January 4, 2012
Today’s New York Times has obituaries for two Americans who are heroes to me. Their passing is sad news, but both lived long, honest, brave lives. “Hero,” by the way, comes from the Greek “hero,” which means demi-god. But it’s remarkable how often true heroes are ordinary women and men who rise to the occasion by simply doing the right thing.
One of this morning’s heroes is Gordon Hirabayashi, who was arrested for resisting the U.S. government’s detention order for Japanese citizens on the West Coast as World War II began. He steadfastly believed his rights as an American citizen had been violated, and four decades later he was vindicated. He never gave up. Hirabayashi went on to teach at the American University of Beirut, the American University in Cairo and in Canada at the University of Alberta in Edmonton. (It is both telling and sad that he chose to teach outside the United States.) Hirabayashi was 93 at the time of his passing.
The other hero of the morning is Robert L. Carter, a stalwart architect of the fight against “legal” school segregation waged and won by the NAACP’s Legal Defense and Education Fund. That long struggle bore fruit (though it was far from over) in the landmark 1954 Brown v. Topeka School Board decision. Carter went on to become a federal judge. He was 94.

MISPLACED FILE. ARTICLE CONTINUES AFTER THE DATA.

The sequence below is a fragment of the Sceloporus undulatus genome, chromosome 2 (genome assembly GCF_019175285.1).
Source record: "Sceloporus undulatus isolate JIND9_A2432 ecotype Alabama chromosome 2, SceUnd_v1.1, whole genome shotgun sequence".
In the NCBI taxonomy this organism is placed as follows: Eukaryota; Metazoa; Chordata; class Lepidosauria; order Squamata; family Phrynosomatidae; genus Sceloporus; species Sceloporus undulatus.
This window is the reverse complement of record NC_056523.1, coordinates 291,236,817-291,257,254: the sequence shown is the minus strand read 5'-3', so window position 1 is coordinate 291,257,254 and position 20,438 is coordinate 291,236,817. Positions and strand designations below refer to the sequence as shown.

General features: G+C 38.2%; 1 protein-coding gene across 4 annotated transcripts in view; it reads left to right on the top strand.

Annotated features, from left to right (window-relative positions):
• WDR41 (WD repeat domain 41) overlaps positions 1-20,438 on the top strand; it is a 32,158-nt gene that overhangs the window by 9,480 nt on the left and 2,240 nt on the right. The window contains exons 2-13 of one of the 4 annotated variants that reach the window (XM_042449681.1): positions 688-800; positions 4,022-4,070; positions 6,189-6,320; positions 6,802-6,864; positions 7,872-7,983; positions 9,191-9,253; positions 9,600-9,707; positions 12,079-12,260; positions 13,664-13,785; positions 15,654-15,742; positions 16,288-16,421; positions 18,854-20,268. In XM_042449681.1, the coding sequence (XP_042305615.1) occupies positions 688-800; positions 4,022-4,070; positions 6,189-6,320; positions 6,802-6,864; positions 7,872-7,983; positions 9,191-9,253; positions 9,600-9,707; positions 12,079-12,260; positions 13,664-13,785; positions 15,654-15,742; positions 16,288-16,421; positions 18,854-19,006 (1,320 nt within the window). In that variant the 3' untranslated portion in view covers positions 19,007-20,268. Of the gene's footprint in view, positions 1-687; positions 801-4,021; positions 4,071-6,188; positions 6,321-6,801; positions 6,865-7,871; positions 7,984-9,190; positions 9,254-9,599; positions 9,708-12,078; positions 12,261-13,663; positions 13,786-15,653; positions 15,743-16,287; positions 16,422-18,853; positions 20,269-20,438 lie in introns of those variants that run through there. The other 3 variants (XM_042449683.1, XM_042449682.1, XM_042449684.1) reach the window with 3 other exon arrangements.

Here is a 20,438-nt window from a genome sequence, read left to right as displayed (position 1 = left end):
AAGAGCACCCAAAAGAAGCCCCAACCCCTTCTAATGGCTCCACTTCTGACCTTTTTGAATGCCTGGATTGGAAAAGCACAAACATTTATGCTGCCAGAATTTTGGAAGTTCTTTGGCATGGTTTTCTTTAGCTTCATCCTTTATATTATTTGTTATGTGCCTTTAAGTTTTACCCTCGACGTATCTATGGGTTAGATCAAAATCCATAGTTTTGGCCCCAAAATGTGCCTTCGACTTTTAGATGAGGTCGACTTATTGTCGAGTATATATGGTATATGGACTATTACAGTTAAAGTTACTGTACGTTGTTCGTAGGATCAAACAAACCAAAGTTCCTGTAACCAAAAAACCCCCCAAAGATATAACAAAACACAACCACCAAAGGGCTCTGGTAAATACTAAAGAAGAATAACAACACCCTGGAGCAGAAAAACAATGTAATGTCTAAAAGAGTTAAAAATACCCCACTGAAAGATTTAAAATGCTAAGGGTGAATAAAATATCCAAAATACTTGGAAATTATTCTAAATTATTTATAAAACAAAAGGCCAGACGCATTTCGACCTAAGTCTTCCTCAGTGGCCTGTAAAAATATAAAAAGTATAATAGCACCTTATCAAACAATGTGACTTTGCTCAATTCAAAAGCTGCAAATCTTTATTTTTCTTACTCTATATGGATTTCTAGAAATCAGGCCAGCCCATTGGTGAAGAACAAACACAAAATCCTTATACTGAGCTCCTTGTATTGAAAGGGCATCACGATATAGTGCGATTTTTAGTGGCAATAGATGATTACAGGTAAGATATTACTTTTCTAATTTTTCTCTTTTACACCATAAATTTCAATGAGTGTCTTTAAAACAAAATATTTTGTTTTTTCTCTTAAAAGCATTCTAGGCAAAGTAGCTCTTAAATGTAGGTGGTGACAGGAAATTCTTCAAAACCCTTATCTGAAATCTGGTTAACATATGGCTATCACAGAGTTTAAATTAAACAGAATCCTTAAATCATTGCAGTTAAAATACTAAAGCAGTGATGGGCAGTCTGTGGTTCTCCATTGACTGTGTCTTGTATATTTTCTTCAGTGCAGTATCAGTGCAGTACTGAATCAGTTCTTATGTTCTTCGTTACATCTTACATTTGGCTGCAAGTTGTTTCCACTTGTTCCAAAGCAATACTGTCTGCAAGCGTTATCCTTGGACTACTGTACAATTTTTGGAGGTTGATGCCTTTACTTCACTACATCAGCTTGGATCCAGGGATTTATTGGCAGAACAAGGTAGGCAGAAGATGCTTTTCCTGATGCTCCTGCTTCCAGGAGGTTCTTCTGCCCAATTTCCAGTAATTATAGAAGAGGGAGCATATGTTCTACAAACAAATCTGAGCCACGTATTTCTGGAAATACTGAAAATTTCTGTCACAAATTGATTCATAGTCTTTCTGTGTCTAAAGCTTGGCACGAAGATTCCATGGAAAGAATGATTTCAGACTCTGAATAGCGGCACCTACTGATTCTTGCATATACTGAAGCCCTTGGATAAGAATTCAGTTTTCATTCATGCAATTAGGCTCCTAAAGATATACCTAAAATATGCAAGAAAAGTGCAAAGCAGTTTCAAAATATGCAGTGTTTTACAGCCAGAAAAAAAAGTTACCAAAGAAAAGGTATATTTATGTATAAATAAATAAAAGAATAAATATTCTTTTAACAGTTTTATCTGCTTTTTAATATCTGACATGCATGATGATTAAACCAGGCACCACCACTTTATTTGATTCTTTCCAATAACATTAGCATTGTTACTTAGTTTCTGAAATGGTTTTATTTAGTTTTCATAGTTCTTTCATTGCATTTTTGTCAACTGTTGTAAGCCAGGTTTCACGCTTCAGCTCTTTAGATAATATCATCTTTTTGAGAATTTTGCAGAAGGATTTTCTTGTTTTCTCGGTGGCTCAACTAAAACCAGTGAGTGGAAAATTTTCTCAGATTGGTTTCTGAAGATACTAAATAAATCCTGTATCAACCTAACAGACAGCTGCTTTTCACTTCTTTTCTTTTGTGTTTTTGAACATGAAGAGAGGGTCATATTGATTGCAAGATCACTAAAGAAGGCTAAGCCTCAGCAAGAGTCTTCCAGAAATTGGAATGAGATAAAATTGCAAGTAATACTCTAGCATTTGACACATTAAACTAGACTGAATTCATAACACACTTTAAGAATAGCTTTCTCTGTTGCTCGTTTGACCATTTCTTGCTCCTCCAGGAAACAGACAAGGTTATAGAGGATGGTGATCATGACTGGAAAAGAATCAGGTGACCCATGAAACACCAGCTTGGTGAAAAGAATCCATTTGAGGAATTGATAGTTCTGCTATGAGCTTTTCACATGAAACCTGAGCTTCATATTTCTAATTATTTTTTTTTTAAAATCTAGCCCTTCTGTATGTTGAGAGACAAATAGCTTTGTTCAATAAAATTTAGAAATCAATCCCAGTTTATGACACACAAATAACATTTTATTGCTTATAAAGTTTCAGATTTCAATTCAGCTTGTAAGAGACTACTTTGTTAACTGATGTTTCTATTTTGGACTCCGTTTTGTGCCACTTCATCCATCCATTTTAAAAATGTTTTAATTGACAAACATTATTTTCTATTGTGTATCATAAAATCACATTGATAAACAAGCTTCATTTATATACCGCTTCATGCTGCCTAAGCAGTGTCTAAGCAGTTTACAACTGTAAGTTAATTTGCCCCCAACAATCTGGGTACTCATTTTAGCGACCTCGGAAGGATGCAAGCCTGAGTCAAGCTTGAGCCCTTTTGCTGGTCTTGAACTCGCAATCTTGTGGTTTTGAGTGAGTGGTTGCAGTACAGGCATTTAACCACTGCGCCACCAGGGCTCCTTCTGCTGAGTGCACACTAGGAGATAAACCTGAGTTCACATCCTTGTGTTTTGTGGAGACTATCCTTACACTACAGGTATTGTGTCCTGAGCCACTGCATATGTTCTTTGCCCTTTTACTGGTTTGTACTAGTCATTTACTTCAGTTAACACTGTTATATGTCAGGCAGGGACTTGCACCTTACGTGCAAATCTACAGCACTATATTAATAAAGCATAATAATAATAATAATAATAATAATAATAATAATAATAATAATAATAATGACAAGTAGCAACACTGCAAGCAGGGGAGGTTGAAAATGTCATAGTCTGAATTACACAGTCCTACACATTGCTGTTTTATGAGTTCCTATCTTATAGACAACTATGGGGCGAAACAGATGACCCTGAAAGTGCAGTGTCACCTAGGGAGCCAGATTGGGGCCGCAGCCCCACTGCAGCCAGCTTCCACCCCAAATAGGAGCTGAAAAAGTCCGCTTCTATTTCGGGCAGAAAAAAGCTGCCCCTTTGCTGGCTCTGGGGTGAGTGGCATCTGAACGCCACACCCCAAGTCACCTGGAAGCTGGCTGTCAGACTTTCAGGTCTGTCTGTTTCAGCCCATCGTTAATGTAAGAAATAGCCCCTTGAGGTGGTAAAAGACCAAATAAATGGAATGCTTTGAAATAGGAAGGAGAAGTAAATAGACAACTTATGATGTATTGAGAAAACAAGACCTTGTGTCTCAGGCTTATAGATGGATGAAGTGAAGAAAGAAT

Perhaps the header for this post should, instead, be “Meanings: Equal Protection.” Both Hirabayashi and Carter fought long and valiantly to give meaning to these simple, enduring words from the Fourteenth Amendment to the U.S. Constitution: “nor shall any State deprive any person of life, liberty, or property, without due process of law; nor deny to any person within its jurisdiction the equal protection of the laws.”